#2 Make Time to Stretch
Stretching isn’t just something you do before a workout or playing a sport. Especially when your job involves a lot of physical activity and exertion, it’s important that you make time to stretch before and after your shift. Stretching properly will help warm up your muscles and prepare your body for lifting and moving objects and other activities that may be required in your workplace. When you stretch, you give your muscles a chance to loosen up and better handle movements like bending, twisting, and walking around. Take five to 10 minutes before you get to work and gently stretch, and don’t forget to stretch after your shift to help prevent soreness and stiffness. While you might be tempted to cozy up on the sofa after a long day’s work, don’t forget that your back muscles may need a bit of extra stretching and attention before you end up with a sore back the next day.
#3 Practice Proper Posture
Engaging in proper posture while you work can also help take the pressure off your back and reduce your risk of injury. A healthy posture engages the muscles around your spine to help you stay upright and support repetitive movements. Back injuries like sprains and strains can occur when you work with poor posture because postures like hunching forward or tilting your pelvis while working can put you at risk for more injury. These unhealthy postures end up putting more pressure on your back, resulting in tight or weakened muscles more susceptible to injury.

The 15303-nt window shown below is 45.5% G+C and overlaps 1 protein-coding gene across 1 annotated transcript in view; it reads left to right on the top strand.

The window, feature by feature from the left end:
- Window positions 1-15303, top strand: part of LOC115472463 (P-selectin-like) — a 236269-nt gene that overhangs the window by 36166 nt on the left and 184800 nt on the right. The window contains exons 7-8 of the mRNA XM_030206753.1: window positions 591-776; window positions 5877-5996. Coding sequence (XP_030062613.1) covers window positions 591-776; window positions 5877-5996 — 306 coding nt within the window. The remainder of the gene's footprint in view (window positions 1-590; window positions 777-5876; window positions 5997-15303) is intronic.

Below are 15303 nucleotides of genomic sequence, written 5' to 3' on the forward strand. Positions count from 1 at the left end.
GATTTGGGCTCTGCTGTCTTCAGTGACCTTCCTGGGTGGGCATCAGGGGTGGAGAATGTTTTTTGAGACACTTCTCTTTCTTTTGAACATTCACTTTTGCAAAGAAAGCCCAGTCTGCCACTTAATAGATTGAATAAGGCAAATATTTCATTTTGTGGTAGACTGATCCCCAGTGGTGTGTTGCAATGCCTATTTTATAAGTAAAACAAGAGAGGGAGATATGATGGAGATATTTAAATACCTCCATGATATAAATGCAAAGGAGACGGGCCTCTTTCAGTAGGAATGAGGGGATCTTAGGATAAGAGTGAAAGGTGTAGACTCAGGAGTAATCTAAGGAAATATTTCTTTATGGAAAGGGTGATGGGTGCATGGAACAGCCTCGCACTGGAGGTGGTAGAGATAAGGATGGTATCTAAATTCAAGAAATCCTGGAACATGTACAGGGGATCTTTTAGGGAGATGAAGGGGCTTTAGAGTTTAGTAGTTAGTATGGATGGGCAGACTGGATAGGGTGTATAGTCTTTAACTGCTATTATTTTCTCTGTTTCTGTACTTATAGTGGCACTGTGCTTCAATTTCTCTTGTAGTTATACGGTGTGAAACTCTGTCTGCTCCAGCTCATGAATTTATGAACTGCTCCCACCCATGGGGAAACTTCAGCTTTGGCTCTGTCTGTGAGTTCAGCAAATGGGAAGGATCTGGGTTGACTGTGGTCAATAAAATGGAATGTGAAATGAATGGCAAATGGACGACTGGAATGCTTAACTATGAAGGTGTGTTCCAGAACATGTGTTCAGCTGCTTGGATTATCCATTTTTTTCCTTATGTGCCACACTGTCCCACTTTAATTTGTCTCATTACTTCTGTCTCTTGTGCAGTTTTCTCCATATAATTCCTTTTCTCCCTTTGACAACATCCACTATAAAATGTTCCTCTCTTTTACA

#4 Lift the Correct Way
Another common way people suffer a back injury in the workplace is by improper lifting. When you lift something heavy by using your back muscles, this can result in back strain or another type of injury. When lifting boxes, equipment, or supplies, practice proper techniques for lifting. Lifting something the correct way involves bending your knees when you pick up an item instead of bending your back. You should also hold the item close to your chest while you lift and carry it to avoid additional strain on your back. In some cases, it may simply be best to get someone to help you lift a heavy object to avoid potential injury. It is always best to err on the side of caution to avoid a potential back injury.
#5 Wear Proper Equipment
Certain job sites require that you wear the right equipment. These rules are designed to help you keep you safe and prevent workplace injuries. Your job may require that you wear special clothing or gear as essential workplace items. Wearing gloves while you work can help you maintain a good grip on the load, which also helps prevent unnecessary injuries to your back. The shoes you wear can also play a huge role in your safety. Shoes with good traction will keep you stable while you walk and help you maintain your balance. You should also take into account the type of clothes you wear, as you don’t want your clothing to impact your ability to do your job effectively.